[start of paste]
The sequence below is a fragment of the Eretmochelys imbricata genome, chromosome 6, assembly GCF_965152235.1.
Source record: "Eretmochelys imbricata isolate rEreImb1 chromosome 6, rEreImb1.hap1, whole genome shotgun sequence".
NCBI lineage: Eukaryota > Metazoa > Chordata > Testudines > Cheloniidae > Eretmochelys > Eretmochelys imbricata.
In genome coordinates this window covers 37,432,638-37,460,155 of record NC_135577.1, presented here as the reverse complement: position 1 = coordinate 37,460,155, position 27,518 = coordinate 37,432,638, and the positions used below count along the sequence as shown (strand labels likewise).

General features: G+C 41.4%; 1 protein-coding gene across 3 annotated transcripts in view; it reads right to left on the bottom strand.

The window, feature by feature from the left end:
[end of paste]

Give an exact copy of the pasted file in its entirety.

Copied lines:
The sequence below is a fragment of the Eretmochelys imbricata genome, chromosome 6, assembly GCF_965152235.1.
Source record: "Eretmochelys imbricata isolate rEreImb1 chromosome 6, rEreImb1.hap1, whole genome shotgun sequence".
NCBI lineage: Eukaryota > Metazoa > Chordata > Testudines > Cheloniidae > Eretmochelys > Eretmochelys imbricata.
In genome coordinates this window covers 37,432,638-37,460,155 of record NC_135577.1, presented here as the reverse complement: position 1 = coordinate 37,460,155, position 27,518 = coordinate 37,432,638, and the positions used below count along the sequence as shown (strand labels likewise).

General features: G+C 41.4%; 1 protein-coding gene across 3 annotated transcripts in view; it reads right to left on the bottom strand.

The window, feature by feature from the left end: